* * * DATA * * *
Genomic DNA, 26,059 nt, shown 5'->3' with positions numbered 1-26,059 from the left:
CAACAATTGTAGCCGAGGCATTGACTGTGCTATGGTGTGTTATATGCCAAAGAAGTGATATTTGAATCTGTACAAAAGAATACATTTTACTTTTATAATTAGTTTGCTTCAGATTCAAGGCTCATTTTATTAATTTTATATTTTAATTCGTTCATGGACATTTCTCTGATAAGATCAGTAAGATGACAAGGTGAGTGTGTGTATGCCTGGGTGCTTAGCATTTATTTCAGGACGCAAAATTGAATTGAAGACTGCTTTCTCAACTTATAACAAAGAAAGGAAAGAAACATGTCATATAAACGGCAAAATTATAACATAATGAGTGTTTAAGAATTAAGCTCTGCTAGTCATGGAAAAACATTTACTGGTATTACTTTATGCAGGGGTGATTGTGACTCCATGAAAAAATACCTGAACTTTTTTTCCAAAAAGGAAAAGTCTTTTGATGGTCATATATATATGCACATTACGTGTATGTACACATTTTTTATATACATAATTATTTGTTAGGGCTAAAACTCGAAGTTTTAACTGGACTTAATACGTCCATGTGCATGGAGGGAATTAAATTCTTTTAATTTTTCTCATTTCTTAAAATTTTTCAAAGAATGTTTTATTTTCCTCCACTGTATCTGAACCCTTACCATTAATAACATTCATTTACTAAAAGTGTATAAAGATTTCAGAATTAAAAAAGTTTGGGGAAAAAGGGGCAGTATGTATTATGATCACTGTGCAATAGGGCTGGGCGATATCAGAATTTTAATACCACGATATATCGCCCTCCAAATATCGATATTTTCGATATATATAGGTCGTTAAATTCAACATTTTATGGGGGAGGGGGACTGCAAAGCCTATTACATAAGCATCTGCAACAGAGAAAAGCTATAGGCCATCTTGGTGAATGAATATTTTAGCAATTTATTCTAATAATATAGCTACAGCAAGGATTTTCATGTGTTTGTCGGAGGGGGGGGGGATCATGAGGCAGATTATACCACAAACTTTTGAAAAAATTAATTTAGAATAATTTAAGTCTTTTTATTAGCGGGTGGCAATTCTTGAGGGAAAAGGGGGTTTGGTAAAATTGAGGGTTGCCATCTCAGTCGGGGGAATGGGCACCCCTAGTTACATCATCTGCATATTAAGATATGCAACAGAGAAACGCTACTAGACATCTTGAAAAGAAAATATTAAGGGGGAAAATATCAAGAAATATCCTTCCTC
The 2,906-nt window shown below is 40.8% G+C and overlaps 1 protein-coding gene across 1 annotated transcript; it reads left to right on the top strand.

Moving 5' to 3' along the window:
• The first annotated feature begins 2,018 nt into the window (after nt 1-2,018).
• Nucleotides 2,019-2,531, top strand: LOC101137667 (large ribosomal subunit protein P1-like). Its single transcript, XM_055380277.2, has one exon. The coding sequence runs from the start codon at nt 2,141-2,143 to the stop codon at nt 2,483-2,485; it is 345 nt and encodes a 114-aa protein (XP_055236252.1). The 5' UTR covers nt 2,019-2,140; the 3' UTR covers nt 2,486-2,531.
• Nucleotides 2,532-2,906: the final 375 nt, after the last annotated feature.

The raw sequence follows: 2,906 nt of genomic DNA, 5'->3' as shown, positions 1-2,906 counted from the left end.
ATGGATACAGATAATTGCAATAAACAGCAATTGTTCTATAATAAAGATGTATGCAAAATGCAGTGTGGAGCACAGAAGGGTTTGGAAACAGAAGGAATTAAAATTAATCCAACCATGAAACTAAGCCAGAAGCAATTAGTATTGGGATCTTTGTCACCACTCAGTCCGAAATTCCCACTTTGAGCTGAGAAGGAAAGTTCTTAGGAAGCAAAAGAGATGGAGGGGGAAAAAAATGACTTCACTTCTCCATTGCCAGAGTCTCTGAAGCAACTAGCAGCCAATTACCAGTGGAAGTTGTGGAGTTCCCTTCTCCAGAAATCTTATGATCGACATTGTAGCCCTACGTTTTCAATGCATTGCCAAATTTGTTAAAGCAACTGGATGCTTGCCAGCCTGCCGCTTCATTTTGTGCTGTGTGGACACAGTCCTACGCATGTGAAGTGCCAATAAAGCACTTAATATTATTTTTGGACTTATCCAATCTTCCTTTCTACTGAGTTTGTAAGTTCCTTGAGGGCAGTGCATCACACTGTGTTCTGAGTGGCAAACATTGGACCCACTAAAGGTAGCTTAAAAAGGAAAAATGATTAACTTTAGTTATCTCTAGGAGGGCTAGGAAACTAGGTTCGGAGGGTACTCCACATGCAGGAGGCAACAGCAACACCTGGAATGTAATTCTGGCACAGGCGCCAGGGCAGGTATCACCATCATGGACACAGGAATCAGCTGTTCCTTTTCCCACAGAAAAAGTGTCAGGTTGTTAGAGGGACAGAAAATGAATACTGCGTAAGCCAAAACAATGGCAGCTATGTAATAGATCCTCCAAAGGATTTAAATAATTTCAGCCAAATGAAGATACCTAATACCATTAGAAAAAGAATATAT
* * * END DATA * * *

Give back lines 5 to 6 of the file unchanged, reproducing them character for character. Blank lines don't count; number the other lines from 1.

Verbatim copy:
• The first annotated feature begins 2,018 nt into the window (after nt 1-2,018).
• Nucleotides 2,019-2,531, top strand: LOC101137667 (large ribosomal subunit protein P1-like). Its single transcript, XM_055380277.2, has one exon. The coding sequence runs from the start codon at nt 2,141-2,143 to the stop codon at nt 2,483-2,485; it is 345 nt and encodes a 114-aa protein (XP_055236252.1). The 5' UTR covers nt 2,019-2,140; the 3' UTR covers nt 2,486-2,531.